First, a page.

Pollen-pistil interactions in nicotiana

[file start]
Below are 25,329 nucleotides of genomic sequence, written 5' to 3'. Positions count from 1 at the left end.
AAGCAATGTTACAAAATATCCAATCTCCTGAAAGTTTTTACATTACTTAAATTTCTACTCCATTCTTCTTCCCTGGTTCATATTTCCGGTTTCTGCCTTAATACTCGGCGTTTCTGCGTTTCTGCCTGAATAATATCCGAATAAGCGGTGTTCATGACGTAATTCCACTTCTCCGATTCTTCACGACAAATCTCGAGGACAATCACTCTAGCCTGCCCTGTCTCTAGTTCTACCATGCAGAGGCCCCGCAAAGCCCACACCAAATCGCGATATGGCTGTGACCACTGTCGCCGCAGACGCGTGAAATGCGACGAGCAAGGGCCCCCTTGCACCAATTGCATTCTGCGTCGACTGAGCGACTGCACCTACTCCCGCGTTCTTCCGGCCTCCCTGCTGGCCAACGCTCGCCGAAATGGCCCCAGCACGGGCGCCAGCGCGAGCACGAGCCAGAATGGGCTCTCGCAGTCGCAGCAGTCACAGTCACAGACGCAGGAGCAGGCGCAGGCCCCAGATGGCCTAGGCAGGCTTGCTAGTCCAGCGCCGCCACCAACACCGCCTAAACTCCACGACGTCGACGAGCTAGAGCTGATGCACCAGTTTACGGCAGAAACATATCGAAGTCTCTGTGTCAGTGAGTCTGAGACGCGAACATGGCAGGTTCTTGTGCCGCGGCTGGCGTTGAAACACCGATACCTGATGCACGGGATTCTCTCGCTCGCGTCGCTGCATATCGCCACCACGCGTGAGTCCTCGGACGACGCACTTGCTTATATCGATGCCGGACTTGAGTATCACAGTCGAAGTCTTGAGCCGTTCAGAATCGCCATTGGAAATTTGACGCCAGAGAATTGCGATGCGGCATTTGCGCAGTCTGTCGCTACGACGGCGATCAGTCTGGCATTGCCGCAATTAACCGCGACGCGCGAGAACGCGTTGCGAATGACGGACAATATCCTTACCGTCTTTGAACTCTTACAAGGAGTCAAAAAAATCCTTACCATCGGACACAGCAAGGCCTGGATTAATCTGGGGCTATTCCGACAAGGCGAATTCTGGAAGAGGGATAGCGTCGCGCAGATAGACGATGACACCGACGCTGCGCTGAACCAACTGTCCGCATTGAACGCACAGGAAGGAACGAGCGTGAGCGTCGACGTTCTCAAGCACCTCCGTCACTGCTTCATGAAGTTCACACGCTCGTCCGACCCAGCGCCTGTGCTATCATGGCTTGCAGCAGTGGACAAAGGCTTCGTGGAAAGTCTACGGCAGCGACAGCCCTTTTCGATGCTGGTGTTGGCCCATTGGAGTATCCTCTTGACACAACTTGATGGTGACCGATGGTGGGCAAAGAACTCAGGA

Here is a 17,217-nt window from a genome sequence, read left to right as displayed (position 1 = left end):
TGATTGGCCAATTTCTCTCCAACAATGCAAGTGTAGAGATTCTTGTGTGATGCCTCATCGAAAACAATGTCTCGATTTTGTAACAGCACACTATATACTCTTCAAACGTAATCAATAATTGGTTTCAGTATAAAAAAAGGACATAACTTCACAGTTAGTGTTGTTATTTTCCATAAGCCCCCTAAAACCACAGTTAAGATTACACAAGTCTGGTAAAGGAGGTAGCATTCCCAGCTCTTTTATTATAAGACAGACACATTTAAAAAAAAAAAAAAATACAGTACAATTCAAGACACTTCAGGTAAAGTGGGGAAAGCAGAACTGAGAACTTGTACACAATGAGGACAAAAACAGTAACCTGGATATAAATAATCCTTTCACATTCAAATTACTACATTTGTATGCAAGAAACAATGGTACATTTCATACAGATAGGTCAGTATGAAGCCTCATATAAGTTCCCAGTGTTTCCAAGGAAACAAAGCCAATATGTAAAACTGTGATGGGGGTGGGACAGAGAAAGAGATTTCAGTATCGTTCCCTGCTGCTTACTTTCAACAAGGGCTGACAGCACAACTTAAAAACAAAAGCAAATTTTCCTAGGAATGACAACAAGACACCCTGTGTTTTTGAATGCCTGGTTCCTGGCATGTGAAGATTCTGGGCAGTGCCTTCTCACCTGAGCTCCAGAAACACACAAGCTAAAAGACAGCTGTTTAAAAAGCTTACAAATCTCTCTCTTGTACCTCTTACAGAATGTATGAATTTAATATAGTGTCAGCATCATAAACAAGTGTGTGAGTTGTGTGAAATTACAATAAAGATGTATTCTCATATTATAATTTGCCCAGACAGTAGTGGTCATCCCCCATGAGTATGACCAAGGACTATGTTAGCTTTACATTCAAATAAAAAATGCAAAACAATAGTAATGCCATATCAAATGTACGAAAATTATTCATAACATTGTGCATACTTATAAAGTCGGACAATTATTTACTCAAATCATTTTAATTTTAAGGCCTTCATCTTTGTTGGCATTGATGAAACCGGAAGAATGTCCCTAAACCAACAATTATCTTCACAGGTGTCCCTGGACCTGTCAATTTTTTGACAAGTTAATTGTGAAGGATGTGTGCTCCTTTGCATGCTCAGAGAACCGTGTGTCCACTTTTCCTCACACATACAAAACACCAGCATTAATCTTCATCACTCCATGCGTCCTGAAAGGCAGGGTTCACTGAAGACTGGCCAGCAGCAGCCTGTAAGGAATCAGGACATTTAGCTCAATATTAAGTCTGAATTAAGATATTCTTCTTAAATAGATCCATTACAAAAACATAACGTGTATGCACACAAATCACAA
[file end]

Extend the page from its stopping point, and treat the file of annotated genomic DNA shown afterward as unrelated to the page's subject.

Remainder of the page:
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[ACCESS RESTRICTED TO THE UNIVERSITY OF MISSOURI AT AUTHOR'S REQUEST.] To screen for potential mates, angiosperm pistils provide a physical and biochemical barrier that promotes the growth of desirable pollen while preventing growth from undesirable pollen. The pistil controls pollination by secreting molecules that affect pollen tube growth into the extra-cellular matrix (ECM) that pollen tubes grow through. In this work, I investigated pollen-pistil interactions in Nicotiana section Alatae and found two undescribed pollination-based hybridization barriers; a physical size mismatch barrier between species with long pistils and pollen from small flowers, and a molecular rejection mechanism in reciprocal crosses. Several arabinogalactan glycoproteins (AGPs) secreted into the ECM directly affect pollen tube growth. For example, the 120 kDa glycoprotein (120K), required for self-incompatibility associates with vacuole membranes in growing tubes. It is unknown how 120K impacts pollen tube growth, or how it traffics to a vacuole. I identified pollen proteins that bind to 120K, and may function in its trafficking. An E3 ubiquitin ligase, SBP1, and a pollen-specific C2-domain-containing protein (NaPCCP) were identified. Protein interaction domains between 120K and SBP1 or NaPCCP were identified. Furthermore, NaPCCP interacts with phosphatidylinositol 3-phosphate (PI3P). PI3P is associated with endosomes, therefore, NaPCCP may function in an endocytic route of 120K and associated proteins.
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